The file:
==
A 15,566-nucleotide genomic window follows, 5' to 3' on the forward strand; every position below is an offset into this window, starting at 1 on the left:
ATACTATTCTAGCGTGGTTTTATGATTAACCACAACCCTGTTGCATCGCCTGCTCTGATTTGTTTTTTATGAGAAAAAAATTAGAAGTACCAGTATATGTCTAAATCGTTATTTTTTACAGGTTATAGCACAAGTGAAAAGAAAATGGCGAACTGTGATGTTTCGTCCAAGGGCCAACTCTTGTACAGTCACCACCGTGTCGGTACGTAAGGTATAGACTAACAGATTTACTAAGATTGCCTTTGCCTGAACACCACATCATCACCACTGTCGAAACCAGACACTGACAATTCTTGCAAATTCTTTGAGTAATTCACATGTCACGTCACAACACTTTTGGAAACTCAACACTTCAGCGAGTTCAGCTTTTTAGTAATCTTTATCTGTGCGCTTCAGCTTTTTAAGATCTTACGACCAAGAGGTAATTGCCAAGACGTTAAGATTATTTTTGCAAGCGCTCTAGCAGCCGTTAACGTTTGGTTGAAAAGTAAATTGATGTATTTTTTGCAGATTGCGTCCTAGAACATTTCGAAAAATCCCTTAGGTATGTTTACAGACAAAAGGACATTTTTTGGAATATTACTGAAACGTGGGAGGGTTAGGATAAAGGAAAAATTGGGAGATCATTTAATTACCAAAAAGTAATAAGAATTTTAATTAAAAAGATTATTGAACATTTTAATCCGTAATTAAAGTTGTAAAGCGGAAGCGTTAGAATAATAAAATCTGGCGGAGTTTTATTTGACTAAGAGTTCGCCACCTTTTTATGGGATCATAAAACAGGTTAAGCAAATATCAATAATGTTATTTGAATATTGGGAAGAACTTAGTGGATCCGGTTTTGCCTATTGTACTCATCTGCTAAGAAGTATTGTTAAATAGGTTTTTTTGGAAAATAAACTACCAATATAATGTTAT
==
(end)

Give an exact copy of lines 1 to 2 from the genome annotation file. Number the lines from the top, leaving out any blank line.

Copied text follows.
A 15,566-nucleotide genomic window follows, 5' to 3' on the forward strand; every position below is an offset into this window, starting at 1 on the left:
ATACTATTCTAGCGTGGTTTTATGATTAACCACAACCCTGTTGCATCGCCTGCTCTGATTTGTTTTTTATGAGAAAAAAATTAGAAGTACCAGTATATGTCTAAATCGTTATTTTTTACAGGTTATAGCACAAGTGAAAAGAAAATGGCGAACTGTGATGTTTCGTCCAAGGGCCAACTCTTGTACAGTCACCACCGTGTCGGTACGTAAGGTATAGACTAACAGATTTACTAAGATTGCCTTTGCCTGAACACCACATCATCACCACTGTCGAAACCAGACACTGACAATTCTTGCAAATTCTTTGAGTAATTCACATGTCACGTCACAACACTTTTGGAAACTCAACACTTCAGCGAGTTCAGCTTTTTAGTAATCTTTATCTGTGCGCTTCAGCTTTTTAAGATCTTACGACCAAGAGGTAATTGCCAAGACGTTAAGATTATTTTTGCAAGCGCTCTAGCAGCCGTTAACGTTTGGTTGAAAAGTAAATTGATGTATTTTTTGCAGATTGCGTCCTAGAACATTTCGAAAAATCCCTTAGGTATGTTTACAGACAAAAGGACATTTTTTGGAATATTACTGAAACGTGGGAGGGTTAGGATAAAGGAAAAATTGGGAGATCATTTAATTACCAAAAAGTAATAAGAATTTTAATTAAAAAGATTATTGAACATTTTAATCCGTAATTAAAGTTGTAAAGCGGAAGCGTTAGAATAATAAAATCTGGCGGAGTTTTATTTGACTAAGAGTTCGCCACCTTTTTATGGGATCATAAAACAGGTTAAGCAAATATCAATAATGTTATTTGAATATTGGGAAGAACTTAGTGGATCCGGTTTTGCCTATTGTACTCATCTGCTAAGAAGTATTGTTAAATAGGTTTTTTTGGAAAATAAACTACCAATATAATGTTAT